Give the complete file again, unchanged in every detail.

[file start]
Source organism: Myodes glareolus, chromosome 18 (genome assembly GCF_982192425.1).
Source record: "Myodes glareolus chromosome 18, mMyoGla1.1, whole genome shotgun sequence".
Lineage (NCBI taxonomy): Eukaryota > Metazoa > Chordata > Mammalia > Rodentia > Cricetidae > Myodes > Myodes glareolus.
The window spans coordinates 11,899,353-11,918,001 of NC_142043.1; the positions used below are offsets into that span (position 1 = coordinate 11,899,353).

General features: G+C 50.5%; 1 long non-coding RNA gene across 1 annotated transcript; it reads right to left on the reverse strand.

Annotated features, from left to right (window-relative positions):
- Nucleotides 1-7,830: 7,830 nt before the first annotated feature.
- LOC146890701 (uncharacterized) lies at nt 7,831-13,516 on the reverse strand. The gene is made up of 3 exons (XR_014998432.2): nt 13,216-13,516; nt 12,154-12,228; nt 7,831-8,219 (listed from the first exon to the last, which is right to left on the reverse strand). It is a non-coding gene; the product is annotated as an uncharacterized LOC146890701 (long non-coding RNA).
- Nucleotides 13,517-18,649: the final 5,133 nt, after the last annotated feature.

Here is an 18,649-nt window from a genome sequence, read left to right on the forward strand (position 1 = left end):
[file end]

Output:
Source organism: Myodes glareolus, chromosome 18 (genome assembly GCF_982192425.1).
Source record: "Myodes glareolus chromosome 18, mMyoGla1.1, whole genome shotgun sequence".
Lineage (NCBI taxonomy): Eukaryota > Metazoa > Chordata > Mammalia > Rodentia > Cricetidae > Myodes > Myodes glareolus.
The window spans coordinates 11,899,353-11,918,001 of NC_142043.1; the positions used below are offsets into that span (position 1 = coordinate 11,899,353).

General features: G+C 50.5%; 1 long non-coding RNA gene across 1 annotated transcript; it reads right to left on the reverse strand.

Annotated features, from left to right (window-relative positions):
- Nucleotides 1-7,830: 7,830 nt before the first annotated feature.
- LOC146890701 (uncharacterized) lies at nt 7,831-13,516 on the reverse strand. The gene is made up of 3 exons (XR_014998432.2): nt 13,216-13,516; nt 12,154-12,228; nt 7,831-8,219 (listed from the first exon to the last, which is right to left on the reverse strand). It is a non-coding gene; the product is annotated as an uncharacterized LOC146890701 (long non-coding RNA).
- Nucleotides 13,517-18,649: the final 5,133 nt, after the last annotated feature.

Here is an 18,649-nt window from a genome sequence, read left to right on the forward strand (position 1 = left end):